Good afternoon everyone and welcome back to TFB’s Silencer Saturday sponsored by Yankee Hill Machine. Nearly two feet of snow has kept me from getting out to the range and filming, meaning that our look at the KNS adjustable gas piston for the IWI Galil ACE in 7.62x39mm and subsequent testing has to wait another week. In the meantime, between the ATF Firearms In Commerce Report released a few months ago and the NSSF’s report on Firearms Production Figures this week, I wondered what more we can do to increase the number of suppressors in common use in the United States. And while there isn’t one solution that will boost silencer ownership overnight, there may be something the firearms industry can do, that won’t cost any money and may nudge buyers in the right direction.
SILENCER SATURDAY #102: Nearly 2M Suppressors In Common Use?
The actual number of silencers register in the U.S. is 1.75M according to the official 2018 numbers. Although it sounds like a lot, it does include government and agency owned cans (unfortunately we don’t have a breakdown of those numbers). Even so, in comparison to the reported 417 million firearms and 8 billion rounds of ammunition in civilian hands, a measly two million suppressors is basically a rounding error. However, a better metric would be a comparison of silencers owned and used on a regular basis versus the firearms owned a used on a regular basis. Looks like it’s time to put together another Silencer Saturday survey.
But the real question remains – are silencers (suppressors for those of you who prefer the functional name over the legal name) firearms that are now in common use by shooters in the United States? First we should take a look at a possible definition of common use as it pertains to NFA firearms.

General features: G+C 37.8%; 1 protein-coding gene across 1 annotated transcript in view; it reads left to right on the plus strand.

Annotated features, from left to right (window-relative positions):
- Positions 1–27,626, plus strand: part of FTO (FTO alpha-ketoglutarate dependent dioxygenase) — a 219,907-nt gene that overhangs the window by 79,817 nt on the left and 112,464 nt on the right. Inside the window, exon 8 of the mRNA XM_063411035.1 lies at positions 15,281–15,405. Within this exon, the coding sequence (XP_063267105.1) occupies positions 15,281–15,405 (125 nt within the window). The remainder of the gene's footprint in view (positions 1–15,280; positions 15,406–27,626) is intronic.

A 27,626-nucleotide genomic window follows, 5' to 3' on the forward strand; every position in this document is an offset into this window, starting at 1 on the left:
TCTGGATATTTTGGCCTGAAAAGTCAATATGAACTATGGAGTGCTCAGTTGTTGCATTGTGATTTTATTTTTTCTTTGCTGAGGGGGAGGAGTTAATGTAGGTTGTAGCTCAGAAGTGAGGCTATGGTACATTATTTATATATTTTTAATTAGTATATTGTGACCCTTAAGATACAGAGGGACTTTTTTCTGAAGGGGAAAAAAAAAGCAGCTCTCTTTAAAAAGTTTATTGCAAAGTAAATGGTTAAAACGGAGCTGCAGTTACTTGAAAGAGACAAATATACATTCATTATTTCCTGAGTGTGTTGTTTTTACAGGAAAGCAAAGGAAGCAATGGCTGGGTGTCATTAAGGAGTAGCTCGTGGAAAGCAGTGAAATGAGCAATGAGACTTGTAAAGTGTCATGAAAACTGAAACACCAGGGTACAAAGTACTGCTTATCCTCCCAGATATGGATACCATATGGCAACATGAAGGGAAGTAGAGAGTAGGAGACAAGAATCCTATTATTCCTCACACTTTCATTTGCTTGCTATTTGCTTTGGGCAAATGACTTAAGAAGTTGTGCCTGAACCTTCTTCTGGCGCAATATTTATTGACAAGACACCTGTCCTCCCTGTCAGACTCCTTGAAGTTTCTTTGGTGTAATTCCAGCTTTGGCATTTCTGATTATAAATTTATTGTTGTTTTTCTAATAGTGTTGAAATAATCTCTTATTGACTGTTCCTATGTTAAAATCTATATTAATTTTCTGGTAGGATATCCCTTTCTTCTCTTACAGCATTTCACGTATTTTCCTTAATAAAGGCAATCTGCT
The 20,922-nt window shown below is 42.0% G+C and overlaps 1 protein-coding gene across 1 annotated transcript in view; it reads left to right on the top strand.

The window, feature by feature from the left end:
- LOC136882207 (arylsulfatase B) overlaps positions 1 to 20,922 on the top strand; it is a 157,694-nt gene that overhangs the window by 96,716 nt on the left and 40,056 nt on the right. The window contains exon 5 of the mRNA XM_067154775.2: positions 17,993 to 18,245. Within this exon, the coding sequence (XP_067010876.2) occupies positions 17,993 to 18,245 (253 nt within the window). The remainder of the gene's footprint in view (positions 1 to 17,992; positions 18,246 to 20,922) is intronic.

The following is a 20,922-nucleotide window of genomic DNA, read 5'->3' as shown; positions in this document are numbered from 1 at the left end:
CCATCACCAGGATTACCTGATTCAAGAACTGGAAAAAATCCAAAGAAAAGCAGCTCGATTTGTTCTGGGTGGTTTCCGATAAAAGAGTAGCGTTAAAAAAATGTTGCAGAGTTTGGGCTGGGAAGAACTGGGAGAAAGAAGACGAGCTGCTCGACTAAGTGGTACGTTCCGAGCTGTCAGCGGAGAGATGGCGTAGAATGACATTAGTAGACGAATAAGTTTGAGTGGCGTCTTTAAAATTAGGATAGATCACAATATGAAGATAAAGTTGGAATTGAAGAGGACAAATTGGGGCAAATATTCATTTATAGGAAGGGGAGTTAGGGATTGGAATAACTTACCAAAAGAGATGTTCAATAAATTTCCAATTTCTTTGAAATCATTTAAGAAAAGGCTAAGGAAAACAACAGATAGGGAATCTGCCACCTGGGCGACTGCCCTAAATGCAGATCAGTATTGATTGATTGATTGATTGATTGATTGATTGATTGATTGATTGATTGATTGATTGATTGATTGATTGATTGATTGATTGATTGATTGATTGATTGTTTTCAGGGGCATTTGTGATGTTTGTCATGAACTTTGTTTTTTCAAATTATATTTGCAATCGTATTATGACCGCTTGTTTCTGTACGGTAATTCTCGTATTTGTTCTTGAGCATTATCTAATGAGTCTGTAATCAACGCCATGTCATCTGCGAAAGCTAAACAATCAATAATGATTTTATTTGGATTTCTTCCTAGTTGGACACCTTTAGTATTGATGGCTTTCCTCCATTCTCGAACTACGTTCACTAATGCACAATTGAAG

One of the Second Amendment cases that the Court has heard, and until recently the only case challenging a congressional enactment, seemed to affirm individual protection but only in the context of the maintenance of a militia or other such public force. In United States v. Miller, the Court sustained a statute requiring registration under the National Firearms Act of sawed-off shotguns. After reciting the original provisions of the Constitution dealing with the militia, the Court observed that “[w]ith obvious purpose to assure the continuation and render possible the effectiveness of such forces the declaration and guarantee of the Second Amendment were made. It must be interpreted with that end in view.” The significance of the militia, the Court continued, was that it was composed of “civilians primarily, soldiers on occasion.” It was upon this force that the states could rely for defense and securing of the laws, on a force that “comprised all males physically capable of acting in concert for the common defense,” who, “when called for service . . . were expected to appear bearing arms supplied by themselves and of the kind in common use at the time.” Therefore, “[i]n the absence of any evidence tending to show that possession or use of a ‘shotgun having a barrel of less than 18 inches in length’ at this time has some reasonable relationship to the preservation or efficiency of a well-regulated militia, we cannot say that the Second Amendment guarantees the right to keep and bear such an instrument. Certainly it is not within judicial notice that this weapon is any part of the ordinary military equipment or that its use could contribute to the common defense.” – Cornell Law LII
To boil the above argument down, the court seems to conclude that since a short barreled shotgun wasn’t a firearm in common use by those who comprised the militia at the time, that it wasn’t necessarily protected by the second amendment to the U.S. Constitution. But then the Heller case came along in 2008, which clarified the Second Amendment as being an individual right to own firearms.